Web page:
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Charlie Brooker on Hitchhiker’s Guide and other inspirations for Black Mirror

'[It] was the perfect mix of Pythonesque humour and intergalactic road movie.' From Stephen King to the Hitchhiker's Guide to the Galaxy, Charlie Brooker shares some of the books and TV that have influenced his groundbreaking series, Black Mirror.

The Twilight Zone (1959-1964)

The granddaddy of all anthology shows: Rod Serling’s allegorical tales are still as powerful today as they were when they first aired over fifty years ago. It was sci-fi / fantasy in appearance, but was really dealing with contemporary concerns such as intolerance, McCarthyism, cold war paranoia and so on. And sometimes it just goes all-out to spook you.

The Year of the Sex Olympics (BBC, 1968)

This was a weird and wonderful satirical one-off TV play written by Nigel Kneale, the genius behind Quatermass (I could also have chosen Quatermass and the Pit, incidentally, as a brilliant piece of sci-fi-horror). The Year of the Sex Olympics is set in a dystopian future in which the population is kept in a state of docile laziness by perpetual exposure to willfully mindless entertainment. Our Fifteen Million Merits episode was heavily influenced by this.
 

The Hitchhiker's Guide To The Galaxy
The Hitchhiker's Guide To The Galaxy
Don’t panic! The Hitchhiker’s saga continues with a full-cast dramatisation of Life, the Universe and Everything, the third book in Douglas Adams’s famous ‘trilogy in five parts’

‘The pitch here at Lord’s is blackened, lightly smoking down towards square leg – and two men have just materialised on a Chesterfield sofa...’

And so the scene is set for the Tertiary Phase of The Hitchhiker’s Guide to the Galaxy, the phenomenon which began life as a BBC radio series and went on to spawn a bestselling series of novels. With this full-cast radio dramatisation, the Guide returns to its original medium with its original cast.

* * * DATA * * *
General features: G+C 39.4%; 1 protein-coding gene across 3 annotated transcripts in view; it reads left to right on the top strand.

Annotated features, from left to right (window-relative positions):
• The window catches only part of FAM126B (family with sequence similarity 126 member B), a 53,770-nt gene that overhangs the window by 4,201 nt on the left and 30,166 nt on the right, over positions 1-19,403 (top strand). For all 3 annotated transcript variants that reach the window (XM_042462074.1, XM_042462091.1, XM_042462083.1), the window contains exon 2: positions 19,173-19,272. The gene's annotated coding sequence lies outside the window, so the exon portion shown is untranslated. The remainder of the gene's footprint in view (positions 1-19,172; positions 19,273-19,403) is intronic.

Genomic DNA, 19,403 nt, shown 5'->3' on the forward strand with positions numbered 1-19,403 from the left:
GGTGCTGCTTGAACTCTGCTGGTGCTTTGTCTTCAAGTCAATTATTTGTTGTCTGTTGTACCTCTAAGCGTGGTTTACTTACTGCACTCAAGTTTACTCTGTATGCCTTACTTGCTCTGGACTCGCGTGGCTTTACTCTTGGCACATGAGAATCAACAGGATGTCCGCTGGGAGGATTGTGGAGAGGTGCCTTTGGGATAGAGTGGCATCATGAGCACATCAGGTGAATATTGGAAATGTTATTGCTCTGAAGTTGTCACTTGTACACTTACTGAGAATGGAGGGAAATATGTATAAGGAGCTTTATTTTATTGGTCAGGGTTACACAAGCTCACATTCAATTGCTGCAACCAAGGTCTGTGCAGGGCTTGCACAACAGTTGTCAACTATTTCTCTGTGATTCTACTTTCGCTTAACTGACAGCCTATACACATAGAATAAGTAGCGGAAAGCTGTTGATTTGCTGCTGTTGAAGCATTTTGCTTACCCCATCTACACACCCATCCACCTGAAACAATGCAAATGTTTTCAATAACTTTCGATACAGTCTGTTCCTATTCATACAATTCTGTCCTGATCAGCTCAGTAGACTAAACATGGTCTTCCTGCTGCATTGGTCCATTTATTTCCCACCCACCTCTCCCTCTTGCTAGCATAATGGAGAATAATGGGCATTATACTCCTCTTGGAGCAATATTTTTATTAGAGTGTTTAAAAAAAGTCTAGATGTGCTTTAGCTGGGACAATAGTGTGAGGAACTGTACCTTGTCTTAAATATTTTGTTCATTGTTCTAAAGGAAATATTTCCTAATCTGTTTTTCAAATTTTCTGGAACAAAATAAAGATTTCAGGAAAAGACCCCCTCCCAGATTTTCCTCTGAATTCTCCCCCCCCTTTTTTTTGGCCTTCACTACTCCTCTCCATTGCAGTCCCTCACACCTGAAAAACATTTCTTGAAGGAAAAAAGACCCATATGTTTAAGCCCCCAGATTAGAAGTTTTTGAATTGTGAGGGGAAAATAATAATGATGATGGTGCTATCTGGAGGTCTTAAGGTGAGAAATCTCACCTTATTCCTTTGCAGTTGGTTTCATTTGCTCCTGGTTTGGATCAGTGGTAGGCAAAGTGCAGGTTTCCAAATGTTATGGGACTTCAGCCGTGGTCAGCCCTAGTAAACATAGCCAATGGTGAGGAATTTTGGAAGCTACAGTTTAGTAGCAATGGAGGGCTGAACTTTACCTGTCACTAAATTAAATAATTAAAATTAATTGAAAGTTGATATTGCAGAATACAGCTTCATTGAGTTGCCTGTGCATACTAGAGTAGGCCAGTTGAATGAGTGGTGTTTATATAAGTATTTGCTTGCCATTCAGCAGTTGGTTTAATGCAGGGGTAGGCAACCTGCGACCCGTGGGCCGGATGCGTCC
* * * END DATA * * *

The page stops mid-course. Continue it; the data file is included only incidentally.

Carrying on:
Stranded on prehistoric Earth, Arthur Dent and Ford Prefect find escape in the form of a time-travelling sofa. But as eleven homicidal, bat-wielding robots proceed to blow up Lord’s Cricket Ground, it seems that Arthur is far from Home and Dry. In fact, he is not even Home and Vigorously Towelling Himself Off. Soon he is on an explosive quest to save the Universe, equipped with only a rabbit bone, a worn dressing gown, and a spaceship which looks remarkably like an Italian bistro.

Simon Jones returns as Arthur, Geoffrey McGivern as Ford, Susan Sheridan as Trillian, Mark Wing-Davey as Zaphod Beeblebrox, and Stephen Moore as Marvin the Paranoid Android. William Franklyn is the Book, the late Douglas Adams himself appears in the role of Agrajag, and guest stars include Richard Griffiths, Chris Langham, Joanna Lumley and Leslie Phillips.

This extended CD edition features 20 minutes of material not heard on BBC Radio 4.

Duration: 3 hrs 10 mins approx.

On Writing

By Stephen King

One of the best books about writing I can think of. King wrote it while recuperating from an accident that almost killed him; it’s part-memoir, part-how-to guide: really practical, bullshit-free advice from a proper master. A big long pep talk that leaves you itching to hit the keyboard.

On Film-Making

By Alexander Mackendrick

A great companion piece to On Writing. Mackendrick directed Ealing comedies including The Man in the White Suit and The Ladykillers before crossing the Atlantic to make The Sweet Smell of Success. This book is a truly brilliant overview of the entire process of making films, from conception, to screenplay, to where to place the cameras – the whole shebang. Not enough people have heard of this book. But now you have, so you can run along and bloody well buy it.
 

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